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Appropriate use of oxygen in acute medicine

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Oxygen use in acute medicine requires regular monitoring to maintain saturation levels within the prescribed range

It may seem intuitive that oxygen is “good”, so, for the ill or even just distressed, more must be better! However, the evidence for this common clinical approach is at best anecdotal and mainly cultural.1 In fact, both (very) low and high oxygen levels are bad and, indeed, inappropriate use of oxygen in acute medical treatment may be harmful.24 Hyperoxia leads to vasoconstriction, and oxygen uptake actually falls.5 Overly vigorous prehospital use of oxygen may well be a significant contributor to death in common acute medical conditions.6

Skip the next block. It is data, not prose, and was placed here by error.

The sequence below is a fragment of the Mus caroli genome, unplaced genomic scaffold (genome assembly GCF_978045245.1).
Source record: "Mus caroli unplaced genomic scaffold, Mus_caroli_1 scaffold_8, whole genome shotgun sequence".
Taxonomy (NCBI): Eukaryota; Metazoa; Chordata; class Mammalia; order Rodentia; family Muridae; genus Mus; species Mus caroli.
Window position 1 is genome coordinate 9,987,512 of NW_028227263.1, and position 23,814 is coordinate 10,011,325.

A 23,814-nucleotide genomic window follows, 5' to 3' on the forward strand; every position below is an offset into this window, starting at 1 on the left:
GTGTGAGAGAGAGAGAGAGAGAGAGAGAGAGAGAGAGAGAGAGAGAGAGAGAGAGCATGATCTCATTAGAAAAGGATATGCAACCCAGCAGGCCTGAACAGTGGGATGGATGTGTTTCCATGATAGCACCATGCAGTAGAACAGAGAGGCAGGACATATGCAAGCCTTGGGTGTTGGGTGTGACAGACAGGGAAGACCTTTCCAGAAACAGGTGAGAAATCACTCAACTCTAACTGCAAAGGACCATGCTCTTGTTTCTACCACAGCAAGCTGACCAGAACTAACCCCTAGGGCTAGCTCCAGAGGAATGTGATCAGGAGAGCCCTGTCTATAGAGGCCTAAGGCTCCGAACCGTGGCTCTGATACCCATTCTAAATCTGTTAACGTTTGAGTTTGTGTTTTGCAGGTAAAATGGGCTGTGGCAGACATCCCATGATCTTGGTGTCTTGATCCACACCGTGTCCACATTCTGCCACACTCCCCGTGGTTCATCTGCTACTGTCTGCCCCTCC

When is a human truly hypoxaemic?

Technically, hypoxaemia occurs when tissues begin to produce lactic acid because of anaerobic metabolism. In the 1960s, a study showed that heart muscle in healthy people did not produce lactic acid until the circulating blood oxygen saturation level was in the region of 50% (equivalent to a partial pressure of less than 30 mmHg), but in people with ischaemic heart disease, oxygen saturation levels were usually in the range of 70%–79%, occasionally as high as 85%, (around 55 mmHg) when cardiac lactate was produced.5